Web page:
I have a confession to make. Perhaps a couple. First, like Bernadette, in Where’d You Go Bernadette?, I have dreamed about disappearing on my family. This fantasy has occurred more frequently in the past nine months, as there have been long stretches where everyone is inhabiting our home and the space that was mostly mine is gone; taken over by home offices and school workspaces. But even before the pandemic, I dreamed of exotic places, far away, where I was free to be alone: reading, drinking wine, eating ice cream, and ordering my life to my slightly OCD, perfectionist standards.
But the reality is while I crave some alone time and more order, I don’t really want to exist by myself. In fact, I really want a more intimate connection and to be seen. This brings me to my second confession. I know my husband loves me. But it has been years since he has been able to show it.
“Did you notice anything different?” I ask. Knowing that I am setting myself up for disappointment but hoping anyway.
“You have on a new sweater.”
“No. This is 10 years old.”
“You changed your glasses.” He guesses continuing to look at his phone.
“Really?!” I exclaim. “I changed glasses a month ago.” Not wanting to prolong my own upsetedness I simply say.
“I spent three hours today getting color and a cut.”
“Oh. Ya. Your hair looks nice.”
And those conversations, and other things, means that I am that woman, and my marriage is that marriage. With a story on BA50 that has gotten over 4000 views.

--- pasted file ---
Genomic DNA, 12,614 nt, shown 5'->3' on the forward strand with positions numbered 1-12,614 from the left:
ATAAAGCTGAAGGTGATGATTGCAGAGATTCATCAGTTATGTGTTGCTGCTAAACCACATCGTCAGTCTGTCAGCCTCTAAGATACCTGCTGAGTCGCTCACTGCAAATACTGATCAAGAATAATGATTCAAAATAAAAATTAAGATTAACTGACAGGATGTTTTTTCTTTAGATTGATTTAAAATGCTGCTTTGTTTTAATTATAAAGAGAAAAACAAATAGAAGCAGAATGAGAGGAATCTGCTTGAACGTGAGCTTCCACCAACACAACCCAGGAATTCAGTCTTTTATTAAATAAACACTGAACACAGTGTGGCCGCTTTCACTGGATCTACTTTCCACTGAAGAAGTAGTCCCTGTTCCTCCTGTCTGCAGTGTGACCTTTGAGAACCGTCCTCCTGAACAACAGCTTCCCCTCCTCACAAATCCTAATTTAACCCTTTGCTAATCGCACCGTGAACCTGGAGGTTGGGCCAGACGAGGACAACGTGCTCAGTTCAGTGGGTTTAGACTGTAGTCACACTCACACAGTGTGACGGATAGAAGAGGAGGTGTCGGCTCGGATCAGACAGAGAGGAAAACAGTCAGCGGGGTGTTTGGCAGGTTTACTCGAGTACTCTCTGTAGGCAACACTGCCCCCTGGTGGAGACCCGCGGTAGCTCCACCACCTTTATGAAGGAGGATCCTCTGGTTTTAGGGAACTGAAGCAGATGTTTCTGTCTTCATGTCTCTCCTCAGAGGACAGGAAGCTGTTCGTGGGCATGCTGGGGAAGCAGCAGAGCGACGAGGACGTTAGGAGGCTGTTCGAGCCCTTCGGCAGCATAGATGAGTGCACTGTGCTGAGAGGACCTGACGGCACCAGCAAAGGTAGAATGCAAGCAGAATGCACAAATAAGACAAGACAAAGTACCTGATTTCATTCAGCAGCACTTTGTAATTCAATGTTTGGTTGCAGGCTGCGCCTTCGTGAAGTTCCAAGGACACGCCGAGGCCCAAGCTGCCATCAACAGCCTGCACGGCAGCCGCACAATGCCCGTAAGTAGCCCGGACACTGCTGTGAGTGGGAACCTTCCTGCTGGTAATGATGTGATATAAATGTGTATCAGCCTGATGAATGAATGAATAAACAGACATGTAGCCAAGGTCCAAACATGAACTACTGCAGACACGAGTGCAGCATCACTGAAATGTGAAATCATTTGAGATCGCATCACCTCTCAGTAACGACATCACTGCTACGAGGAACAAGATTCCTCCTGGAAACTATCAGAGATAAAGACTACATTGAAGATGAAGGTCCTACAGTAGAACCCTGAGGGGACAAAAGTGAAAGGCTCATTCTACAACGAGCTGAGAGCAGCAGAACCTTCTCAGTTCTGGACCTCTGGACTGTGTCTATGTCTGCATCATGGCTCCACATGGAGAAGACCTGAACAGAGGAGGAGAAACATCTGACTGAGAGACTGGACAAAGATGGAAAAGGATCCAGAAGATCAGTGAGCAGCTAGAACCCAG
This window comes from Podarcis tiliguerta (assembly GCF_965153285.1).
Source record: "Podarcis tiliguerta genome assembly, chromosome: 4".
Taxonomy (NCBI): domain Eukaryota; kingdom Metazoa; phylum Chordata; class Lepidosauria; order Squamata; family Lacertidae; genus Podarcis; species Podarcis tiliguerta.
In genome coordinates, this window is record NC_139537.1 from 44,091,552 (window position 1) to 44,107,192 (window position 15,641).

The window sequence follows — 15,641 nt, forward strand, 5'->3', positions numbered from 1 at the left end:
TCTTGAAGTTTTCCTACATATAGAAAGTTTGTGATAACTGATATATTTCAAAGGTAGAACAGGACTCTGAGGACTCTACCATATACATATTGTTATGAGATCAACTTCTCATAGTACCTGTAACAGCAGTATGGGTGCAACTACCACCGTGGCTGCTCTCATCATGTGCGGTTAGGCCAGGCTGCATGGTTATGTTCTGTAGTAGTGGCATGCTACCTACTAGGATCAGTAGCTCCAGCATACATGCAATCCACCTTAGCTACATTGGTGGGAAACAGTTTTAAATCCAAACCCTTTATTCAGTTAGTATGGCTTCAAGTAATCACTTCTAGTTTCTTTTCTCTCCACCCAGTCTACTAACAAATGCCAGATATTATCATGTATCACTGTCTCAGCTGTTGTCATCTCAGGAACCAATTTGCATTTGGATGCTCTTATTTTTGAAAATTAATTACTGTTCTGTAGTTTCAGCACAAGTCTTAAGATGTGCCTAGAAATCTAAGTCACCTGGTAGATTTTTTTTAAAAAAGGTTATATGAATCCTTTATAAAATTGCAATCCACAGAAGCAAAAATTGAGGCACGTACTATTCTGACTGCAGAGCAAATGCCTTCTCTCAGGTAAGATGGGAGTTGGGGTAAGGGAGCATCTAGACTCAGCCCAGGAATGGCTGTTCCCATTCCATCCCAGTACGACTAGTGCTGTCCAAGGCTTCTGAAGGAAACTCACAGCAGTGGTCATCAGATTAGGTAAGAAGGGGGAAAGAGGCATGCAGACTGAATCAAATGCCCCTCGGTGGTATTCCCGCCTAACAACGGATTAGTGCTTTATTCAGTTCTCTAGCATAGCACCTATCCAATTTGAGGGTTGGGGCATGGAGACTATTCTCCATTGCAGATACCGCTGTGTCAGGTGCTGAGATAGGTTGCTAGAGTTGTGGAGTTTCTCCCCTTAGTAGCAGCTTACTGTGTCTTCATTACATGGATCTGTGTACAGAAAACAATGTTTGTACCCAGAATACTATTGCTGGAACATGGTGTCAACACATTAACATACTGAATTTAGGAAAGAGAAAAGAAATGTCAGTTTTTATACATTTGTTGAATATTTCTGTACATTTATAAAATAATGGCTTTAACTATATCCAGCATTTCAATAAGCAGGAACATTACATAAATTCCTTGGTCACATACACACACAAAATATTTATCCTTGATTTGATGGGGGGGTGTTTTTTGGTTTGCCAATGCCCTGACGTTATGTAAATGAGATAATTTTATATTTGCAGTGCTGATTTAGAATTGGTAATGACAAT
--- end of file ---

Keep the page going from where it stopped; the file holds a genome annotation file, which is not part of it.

Marriage is complicated. For most of our marriage, my husband travelled. He would be gone for weeks at a time. There is a very funny story about me not realizing he was home and telling his work colleague, who called at three in the morning, that he was away. Hanging up there was a voice next to me that asked who called. Half asleep, I had completely forgotten he was home that night. He received a lot of guff for that.
Two weeks ago, we celebrated 29 years of marriage. And as much as I want him out of the house and back to the office, I think some of this time together has been good for us. My husband is more aware of what is happening with our son, who is struggling with anxiety and depression. Previously, the responsibility would have been all mine. Now my husband steps up and what he says, and how he says it, has more resonance. In those moments, there is a connection that transcends the annoyance and anger. I often want him to change and mature and figure out his shit. Despite everything, I am grateful that I am married to a smart, caring person.
“Your feet are like blocks of ice.” My husband grumbles.
“I know. Imagine how cold they feel to me.”
But my reply falls on deaf ears, as he is already back asleep. I shift slightly to find another warm spot on his backside for my icicle-like feet, adjust my pillow, and close my eyes.
If this wasn’t love, what is?